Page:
My first car, a small Triumph convertible, was given to me by a friend who returned to his home country triumph-spitfire-4after his medical studies. There it was – a white little sports car in front of my door in Schwabing (Munich’s student patch during the 1970s.) By then I was working as a freelance photographer and paid a fortune for Taxis to get me and my gear to destinations. ‘This will motivate you to get your driving licence,’ my generous friend said.

 

From day one I took the Triumph round the block in the middle of the night, every night. With a thumping heart I practiced gears, parking and turning. Some weeks on an archaeology student friend visited from Munster. That day I had a photo shoot and was ready to call a Taxi. ‘But you have a car,’ he said. I explained that I didn’t have a driving licence, yet.

‘I’ll drive you,’ he replied. And so he did. At first I felt fairly relaxed when he stalled the engine in the middle of the busy junction on Feilitzsch Platz, now Münchner Freiheit, though drivers all around us were furiously tooting their horns and swearing at us. My friend managed to start the car again and made it to a small side road. He released a massive sigh. ‘Thing is,’ he admitted, ‘I don’t have a driving licence either.’

The incident motivated me to get my license. Only three sessions were needed. Sadly, this first car soon had its demise when, trying to impress a group of peers with the engine’s speed, I misjudged a corner and bumped into a curb. The combined weight of six bodies, some sitting on the folded down roof, damaged the axle.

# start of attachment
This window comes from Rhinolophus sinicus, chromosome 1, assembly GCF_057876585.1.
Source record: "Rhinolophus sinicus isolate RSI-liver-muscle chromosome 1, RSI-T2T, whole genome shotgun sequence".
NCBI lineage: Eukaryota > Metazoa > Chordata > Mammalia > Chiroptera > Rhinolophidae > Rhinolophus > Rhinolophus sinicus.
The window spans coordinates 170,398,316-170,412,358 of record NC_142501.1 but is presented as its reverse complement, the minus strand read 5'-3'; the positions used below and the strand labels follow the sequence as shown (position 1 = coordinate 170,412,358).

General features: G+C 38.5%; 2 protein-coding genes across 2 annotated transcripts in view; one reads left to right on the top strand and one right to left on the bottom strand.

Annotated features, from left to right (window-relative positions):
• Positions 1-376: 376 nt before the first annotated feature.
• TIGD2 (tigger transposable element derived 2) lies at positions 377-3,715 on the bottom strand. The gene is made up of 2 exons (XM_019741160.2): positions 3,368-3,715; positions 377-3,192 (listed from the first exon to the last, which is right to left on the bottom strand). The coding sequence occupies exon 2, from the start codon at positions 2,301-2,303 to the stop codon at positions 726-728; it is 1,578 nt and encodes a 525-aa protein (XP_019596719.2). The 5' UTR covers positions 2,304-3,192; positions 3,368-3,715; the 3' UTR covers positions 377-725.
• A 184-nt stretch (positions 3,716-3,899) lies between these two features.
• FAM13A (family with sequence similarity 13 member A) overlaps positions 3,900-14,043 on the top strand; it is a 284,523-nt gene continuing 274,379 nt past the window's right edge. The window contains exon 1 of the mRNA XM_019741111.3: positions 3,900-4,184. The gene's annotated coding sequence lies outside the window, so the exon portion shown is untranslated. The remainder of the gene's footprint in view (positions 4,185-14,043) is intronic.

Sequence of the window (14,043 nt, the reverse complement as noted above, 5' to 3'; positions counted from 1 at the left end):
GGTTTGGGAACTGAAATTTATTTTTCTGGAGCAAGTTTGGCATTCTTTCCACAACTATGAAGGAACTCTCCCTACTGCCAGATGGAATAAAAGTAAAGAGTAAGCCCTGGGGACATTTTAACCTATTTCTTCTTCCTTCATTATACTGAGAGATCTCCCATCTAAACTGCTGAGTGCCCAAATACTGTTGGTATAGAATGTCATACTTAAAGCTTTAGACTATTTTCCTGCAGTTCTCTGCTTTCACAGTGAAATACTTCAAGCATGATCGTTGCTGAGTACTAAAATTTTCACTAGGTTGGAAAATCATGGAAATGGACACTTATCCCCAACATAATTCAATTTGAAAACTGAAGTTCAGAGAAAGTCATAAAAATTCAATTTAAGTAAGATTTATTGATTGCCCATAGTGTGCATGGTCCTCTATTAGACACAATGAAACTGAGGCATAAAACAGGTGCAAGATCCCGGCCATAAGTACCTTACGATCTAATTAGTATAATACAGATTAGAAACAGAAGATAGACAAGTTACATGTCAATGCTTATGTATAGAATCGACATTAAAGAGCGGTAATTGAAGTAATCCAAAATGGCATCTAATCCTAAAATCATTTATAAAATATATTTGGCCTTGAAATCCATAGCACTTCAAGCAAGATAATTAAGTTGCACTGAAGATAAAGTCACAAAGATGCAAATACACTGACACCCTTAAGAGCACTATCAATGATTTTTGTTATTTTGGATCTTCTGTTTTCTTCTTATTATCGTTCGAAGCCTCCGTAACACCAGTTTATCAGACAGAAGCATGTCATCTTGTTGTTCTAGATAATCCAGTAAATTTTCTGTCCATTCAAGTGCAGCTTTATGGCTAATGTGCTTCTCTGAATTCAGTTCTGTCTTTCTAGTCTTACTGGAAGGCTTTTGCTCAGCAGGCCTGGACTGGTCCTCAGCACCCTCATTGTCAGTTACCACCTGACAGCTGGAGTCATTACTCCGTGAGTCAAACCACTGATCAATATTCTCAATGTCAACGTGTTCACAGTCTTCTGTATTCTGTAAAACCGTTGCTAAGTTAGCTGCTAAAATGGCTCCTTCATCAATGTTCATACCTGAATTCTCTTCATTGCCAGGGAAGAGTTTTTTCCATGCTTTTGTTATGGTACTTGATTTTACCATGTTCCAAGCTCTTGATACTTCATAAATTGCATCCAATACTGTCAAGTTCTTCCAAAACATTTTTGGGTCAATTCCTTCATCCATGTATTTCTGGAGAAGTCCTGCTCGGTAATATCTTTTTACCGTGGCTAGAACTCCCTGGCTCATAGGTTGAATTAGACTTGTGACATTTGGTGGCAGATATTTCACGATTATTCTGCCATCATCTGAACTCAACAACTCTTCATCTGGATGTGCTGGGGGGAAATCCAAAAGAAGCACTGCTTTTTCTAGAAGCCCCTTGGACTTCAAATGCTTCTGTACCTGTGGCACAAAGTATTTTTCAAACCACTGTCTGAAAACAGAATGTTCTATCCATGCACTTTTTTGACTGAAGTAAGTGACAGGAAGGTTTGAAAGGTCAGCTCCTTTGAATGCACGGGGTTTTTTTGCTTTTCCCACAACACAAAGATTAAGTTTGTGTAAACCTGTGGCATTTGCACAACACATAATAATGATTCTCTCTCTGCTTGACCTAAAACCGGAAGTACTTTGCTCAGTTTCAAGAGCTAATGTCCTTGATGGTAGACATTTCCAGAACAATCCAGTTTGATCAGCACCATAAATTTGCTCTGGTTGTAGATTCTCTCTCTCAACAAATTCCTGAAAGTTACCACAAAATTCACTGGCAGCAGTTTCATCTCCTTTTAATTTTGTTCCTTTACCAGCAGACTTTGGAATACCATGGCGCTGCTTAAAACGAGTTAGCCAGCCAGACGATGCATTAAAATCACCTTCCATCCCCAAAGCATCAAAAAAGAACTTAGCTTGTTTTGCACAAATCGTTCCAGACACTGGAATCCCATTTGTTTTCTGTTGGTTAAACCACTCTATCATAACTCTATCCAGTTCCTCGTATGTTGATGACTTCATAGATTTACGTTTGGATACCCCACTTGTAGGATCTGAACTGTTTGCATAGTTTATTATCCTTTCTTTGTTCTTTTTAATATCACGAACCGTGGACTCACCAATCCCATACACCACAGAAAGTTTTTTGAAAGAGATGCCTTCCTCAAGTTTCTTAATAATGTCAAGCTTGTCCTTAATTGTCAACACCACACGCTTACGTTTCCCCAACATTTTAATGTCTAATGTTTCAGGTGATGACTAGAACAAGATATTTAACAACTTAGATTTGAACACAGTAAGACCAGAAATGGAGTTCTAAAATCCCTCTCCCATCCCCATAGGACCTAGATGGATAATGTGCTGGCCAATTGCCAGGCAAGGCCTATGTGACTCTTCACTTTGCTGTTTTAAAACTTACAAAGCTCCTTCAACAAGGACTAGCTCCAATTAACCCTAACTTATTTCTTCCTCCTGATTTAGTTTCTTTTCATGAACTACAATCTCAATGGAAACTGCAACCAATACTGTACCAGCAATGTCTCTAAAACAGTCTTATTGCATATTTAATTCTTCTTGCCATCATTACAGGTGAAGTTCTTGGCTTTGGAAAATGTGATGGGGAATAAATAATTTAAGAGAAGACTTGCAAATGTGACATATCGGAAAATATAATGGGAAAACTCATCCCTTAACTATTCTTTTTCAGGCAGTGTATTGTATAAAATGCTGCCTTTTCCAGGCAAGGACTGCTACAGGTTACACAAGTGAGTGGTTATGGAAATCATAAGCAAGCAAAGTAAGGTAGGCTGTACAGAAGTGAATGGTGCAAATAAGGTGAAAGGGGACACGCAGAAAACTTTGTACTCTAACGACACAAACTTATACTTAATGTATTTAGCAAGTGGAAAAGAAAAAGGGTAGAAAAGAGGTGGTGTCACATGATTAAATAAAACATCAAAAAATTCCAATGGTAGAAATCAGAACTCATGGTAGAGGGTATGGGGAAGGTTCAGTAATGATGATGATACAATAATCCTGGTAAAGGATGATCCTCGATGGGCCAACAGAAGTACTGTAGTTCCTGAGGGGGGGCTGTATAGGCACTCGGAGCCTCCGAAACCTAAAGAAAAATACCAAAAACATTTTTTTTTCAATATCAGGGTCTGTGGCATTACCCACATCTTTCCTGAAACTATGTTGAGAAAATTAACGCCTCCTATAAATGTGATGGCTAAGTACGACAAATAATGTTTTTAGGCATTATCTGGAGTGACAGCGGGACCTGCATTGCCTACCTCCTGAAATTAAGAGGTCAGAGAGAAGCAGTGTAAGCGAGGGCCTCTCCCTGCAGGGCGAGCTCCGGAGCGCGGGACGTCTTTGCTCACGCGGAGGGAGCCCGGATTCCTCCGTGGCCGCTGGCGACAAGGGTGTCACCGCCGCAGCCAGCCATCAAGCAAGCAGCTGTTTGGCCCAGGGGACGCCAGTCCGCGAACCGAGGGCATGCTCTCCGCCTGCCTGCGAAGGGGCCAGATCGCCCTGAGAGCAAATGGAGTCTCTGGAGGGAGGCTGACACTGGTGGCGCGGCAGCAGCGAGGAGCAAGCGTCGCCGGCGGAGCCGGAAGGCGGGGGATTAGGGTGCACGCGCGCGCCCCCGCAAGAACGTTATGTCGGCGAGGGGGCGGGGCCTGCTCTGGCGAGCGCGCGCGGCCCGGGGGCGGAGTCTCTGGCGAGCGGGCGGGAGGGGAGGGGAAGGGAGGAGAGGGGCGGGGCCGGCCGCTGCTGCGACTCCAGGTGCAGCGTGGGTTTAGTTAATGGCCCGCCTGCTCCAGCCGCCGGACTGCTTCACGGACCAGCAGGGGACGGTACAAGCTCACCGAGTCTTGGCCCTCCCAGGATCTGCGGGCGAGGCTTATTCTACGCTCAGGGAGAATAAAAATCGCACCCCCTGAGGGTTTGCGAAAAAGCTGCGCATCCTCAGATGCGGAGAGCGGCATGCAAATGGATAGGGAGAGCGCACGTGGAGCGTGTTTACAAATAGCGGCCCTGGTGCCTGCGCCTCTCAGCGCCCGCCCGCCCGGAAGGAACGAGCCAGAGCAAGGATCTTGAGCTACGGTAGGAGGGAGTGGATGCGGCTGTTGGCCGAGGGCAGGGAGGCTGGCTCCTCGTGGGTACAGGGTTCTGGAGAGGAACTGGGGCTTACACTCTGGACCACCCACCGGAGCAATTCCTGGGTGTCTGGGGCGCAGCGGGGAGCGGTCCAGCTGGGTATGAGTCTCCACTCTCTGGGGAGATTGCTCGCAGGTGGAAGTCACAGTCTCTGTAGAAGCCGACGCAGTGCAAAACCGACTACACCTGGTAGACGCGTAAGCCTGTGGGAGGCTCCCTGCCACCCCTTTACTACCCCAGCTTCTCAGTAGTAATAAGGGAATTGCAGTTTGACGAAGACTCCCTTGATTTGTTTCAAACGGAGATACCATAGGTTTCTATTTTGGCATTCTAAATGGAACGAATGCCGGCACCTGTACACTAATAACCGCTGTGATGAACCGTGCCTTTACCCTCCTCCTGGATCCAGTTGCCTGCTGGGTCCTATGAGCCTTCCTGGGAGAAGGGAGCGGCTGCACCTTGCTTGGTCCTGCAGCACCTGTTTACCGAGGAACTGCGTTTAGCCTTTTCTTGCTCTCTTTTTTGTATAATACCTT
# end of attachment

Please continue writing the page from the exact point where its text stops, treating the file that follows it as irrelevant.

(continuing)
From there on I fell in love with the sturdy VW Bus, several, over the years. Hitting the road with a self-vw-bus-a9657d6dbc47ba01d46ace182e65619econtained little house, which was, much like Dawn French shared, equipped for blizzards, resulted in countless adventures, some of them precarious:  Gears failing on steep mountain slopes, flat tires on lone country lanes, pulling windshield wipers with a string from inside the car during heavy snowfall, border guards wanting to arrest me because I wore an army jacket and a Che Guevara cap. Once, on the island of Elba, a companion suggested a shortcut which got us stuck in a vineyard. The farmer who had to pull us out was not pleased. But heck, life was exciting.

With yet another VW Bus, driving across Europe on way to my parents with my fiancée, the engine seized. My father bailed us out so we could replace the engine. The incident was, to him, a further confirmation of my uselessness, even when it came to choosing a partner.

Having moved to Somerset with my then husband, I endured his learner-driving escapades along the narrow tracks of the Quantocks Hills. With a baby in the back seat, these shopping trips stretched my nerves, acutely so when my ex stalled the engine in a narrow bend, with oncoming drivers shaking their heads and my dear husband reacting with injured pride to my helpful suggestions … but I won’t go there. The engine of the last faithful VW Bus, the one that had transported us, our bedding and our books to England, expired via a sudden and fatal oil loss. Serendipity brought along an old Rover with injection gear. I remember the absolute joy when overtaking snail-snared drivers on the steep stretch from Taunton to our Hamlet.